The Czech Republic is likely to have the lowest turnout of any European Union state holding a referendum on the EU constitution, according to research by the Eurobarometer polling agency. Only 19 percent of Czechs surveyed said they would vote. While a quarter of Czechs said they had never heard of the EU constitution, the number who had was - at 67 percent - higher than the average in the nine states due to hold referendums.
Prime Minister Stanislav Gross wants to hold the vote on the same day as the next general elections in 2006. But the opposition Civic Democrats are threatening to try to block the referendum if it is not held by the end of this year.
The chairman of the Social Democrats, Stanislav Gross, has urged the party to abandon their utopian and populist attitude to the "social state". He told 500 delegates at a conference in Prague the Social Democrats should join the mainstream of European social democracy and not stick dogmatically to what he called "old visions". Meanwhile, members of the party close to the labour minister, Zdenek Skromach, are in favour of maintaining the Social Democrats' traditional socialist values. Mr Skromach will face Mr Gross in a vote for the party leadership in March.
The former head of the Office of the Government, Pavel Pribyl, is once again working for the Interior Ministry, according to press reports Saturday. Mr Pribyl was forced to resign last year when it emerged that he had led a riot police unit which attacked anti-communist demonstrators in early 1989. A spokesperson for the Interior Ministry said Mr Pribyl had been employed in an external capacity to help improve police standards.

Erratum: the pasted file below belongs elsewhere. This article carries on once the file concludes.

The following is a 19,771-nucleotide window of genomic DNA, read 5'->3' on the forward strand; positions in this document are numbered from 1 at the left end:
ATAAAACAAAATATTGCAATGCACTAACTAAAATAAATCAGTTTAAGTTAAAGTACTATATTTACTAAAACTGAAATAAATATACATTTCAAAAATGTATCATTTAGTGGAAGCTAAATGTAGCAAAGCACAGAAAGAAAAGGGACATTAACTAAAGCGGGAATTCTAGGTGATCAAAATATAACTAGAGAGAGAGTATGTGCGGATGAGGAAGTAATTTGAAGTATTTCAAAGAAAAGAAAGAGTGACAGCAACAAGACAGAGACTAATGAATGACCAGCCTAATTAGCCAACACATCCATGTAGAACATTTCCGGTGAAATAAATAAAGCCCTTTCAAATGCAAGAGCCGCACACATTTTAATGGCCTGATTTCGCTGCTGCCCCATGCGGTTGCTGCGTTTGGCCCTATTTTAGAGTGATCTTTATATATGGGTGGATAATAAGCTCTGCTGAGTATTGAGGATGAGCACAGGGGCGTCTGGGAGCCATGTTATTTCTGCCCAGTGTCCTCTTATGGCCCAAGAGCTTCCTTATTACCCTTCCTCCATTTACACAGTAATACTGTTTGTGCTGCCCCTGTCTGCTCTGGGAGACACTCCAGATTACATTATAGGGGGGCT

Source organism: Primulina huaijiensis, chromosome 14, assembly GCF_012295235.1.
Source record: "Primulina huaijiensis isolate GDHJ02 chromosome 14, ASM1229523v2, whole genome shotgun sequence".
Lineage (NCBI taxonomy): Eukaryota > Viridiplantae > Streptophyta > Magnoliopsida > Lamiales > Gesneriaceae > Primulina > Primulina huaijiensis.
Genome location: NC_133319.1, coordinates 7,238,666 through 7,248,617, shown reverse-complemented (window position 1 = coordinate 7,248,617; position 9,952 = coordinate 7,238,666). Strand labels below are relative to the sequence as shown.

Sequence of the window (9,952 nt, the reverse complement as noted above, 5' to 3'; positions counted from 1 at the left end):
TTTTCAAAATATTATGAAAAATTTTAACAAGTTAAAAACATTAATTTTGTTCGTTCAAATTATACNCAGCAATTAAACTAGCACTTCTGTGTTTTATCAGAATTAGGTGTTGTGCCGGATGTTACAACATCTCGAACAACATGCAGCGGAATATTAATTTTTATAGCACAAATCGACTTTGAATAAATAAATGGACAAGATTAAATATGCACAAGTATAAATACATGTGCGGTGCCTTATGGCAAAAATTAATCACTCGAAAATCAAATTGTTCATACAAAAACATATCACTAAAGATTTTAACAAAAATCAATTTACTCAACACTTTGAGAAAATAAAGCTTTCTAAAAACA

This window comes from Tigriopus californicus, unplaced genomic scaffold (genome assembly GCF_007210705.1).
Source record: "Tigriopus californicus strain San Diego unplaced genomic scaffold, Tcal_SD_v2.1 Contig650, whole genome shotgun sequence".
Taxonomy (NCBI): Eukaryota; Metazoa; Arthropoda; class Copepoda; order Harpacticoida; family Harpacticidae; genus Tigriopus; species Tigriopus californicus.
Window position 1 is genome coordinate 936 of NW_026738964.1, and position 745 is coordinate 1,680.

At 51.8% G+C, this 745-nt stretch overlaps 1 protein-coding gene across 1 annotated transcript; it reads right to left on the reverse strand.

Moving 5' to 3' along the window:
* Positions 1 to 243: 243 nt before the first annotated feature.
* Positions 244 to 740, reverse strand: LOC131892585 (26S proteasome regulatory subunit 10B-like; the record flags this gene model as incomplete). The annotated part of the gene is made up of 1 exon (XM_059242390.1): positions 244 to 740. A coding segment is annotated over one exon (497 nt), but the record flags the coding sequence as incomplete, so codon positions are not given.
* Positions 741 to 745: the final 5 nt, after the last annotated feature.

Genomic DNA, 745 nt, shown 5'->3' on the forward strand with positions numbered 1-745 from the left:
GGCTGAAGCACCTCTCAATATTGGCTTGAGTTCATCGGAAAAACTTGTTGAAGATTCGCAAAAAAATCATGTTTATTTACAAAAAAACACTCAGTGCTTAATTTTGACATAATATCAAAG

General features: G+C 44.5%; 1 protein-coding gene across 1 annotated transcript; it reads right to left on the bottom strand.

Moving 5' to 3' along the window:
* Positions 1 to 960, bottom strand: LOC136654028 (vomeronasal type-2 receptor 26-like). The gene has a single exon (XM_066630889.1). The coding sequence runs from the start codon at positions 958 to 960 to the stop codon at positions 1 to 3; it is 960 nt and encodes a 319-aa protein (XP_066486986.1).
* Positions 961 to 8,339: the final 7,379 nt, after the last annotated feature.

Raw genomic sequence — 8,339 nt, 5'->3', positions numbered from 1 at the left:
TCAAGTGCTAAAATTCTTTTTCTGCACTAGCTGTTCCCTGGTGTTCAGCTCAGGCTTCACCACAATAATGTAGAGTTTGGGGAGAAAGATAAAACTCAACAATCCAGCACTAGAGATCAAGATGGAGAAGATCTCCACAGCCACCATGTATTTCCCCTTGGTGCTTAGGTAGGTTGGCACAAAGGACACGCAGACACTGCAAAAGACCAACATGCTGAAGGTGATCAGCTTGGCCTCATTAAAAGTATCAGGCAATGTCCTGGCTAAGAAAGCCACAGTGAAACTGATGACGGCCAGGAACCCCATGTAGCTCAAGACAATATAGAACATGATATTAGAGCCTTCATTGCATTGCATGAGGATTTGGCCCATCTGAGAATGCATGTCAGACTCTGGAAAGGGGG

Rent on rent-regulated apartments will rise by a maximum of eight percent a year for the next five or six years, according to the local development minister, Jiri Paroubek. The increases will affect one fifth of flats in the Czech Republic; like free-market rents they will vary in different parts of the country. Mr Paroubek said deregulating rents in one go was impossible because it would threaten social cohesion.
Both the Czech and Slovak authorities have denied reports by the Russian newspaper Novaja Gazeta that a ransom was paid for the release in November of Miriam Jevikova, a Slovak woman who was kidnapped five months earlier while working for a Czech aid agency in Ingushetia. The internet site of the Russian paper said 4.5 million crowns (almost 200,000 US dollars) had been handed over to Ms Jevikova's kidnappers.
The manager of Arsenal football club, Arsene Wenger, said he tried and failed to sign Czech international goalkeeper Petr Cech before he joined Chelsea last year. Wenger said Arsenal wanted to sign the player from French club Rennes, but could not get a work permit for him. Cech, who is 22, has been a huge success since joining Chelsea, conceding just eight goals in 24 league games this season.
The next few days should be mostly cloudy with some sunny spells. Temperatures will rise slightly to between minus 2 and plus 2 degrees Celsius.
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